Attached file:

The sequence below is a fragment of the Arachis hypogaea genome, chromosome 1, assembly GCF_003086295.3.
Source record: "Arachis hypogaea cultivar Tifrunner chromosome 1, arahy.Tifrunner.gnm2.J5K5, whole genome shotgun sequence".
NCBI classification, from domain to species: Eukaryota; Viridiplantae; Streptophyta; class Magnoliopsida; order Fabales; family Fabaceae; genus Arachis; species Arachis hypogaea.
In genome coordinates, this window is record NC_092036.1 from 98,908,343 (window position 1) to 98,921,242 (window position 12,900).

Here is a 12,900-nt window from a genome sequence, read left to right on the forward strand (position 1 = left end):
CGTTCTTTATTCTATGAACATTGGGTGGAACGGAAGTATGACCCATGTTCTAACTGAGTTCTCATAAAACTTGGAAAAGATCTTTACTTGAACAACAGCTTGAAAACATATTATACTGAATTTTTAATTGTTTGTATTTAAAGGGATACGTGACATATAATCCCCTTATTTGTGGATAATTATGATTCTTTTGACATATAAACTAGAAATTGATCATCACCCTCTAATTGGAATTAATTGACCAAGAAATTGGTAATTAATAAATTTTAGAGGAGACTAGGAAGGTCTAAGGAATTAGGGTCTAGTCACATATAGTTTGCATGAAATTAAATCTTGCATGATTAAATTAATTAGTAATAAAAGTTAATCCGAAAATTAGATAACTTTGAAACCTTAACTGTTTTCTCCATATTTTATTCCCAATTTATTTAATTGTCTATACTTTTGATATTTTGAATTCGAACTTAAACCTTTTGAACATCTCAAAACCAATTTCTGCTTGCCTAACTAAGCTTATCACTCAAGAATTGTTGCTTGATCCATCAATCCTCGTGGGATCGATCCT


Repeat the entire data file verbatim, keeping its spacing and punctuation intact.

The sequence below is a fragment of the Arachis hypogaea genome, chromosome 1, assembly GCF_003086295.3.
Source record: "Arachis hypogaea cultivar Tifrunner chromosome 1, arahy.Tifrunner.gnm2.J5K5, whole genome shotgun sequence".
NCBI classification, from domain to species: Eukaryota; Viridiplantae; Streptophyta; class Magnoliopsida; order Fabales; family Fabaceae; genus Arachis; species Arachis hypogaea.
In genome coordinates, this window is record NC_092036.1 from 98,908,343 (window position 1) to 98,921,242 (window position 12,900).

Here is a 12,900-nt window from a genome sequence, read left to right on the forward strand (position 1 = left end):
CGTTCTTTATTCTATGAACATTGGGTGGAACGGAAGTATGACCCATGTTCTAACTGAGTTCTCATAAAACTTGGAAAAGATCTTTACTTGAACAACAGCTTGAAAACATATTATACTGAATTTTTAATTGTTTGTATTTAAAGGGATACGTGACATATAATCCCCTTATTTGTGGATAATTATGATTCTTTTGACATATAAACTAGAAATTGATCATCACCCTCTAATTGGAATTAATTGACCAAGAAATTGGTAATTAATAAATTTTAGAGGAGACTAGGAAGGTCTAAGGAATTAGGGTCTAGTCACATATAGTTTGCATGAAATTAAATCTTGCATGATTAAATTAATTAGTAATAAAAGTTAATCCGAAAATTAGATAACTTTGAAACCTTAACTGTTTTCTCCATATTTTATTCCCAATTTATTTAATTGTCTATACTTTTGATATTTTGAATTCGAACTTAAACCTTTTGAACATCTCAAAACCAATTTCTGCTTGCCTAACTAAGCTTATCACTCAAGAATTGTTGCTTGATCCATCAATCCTCGTGGGATCGATCCT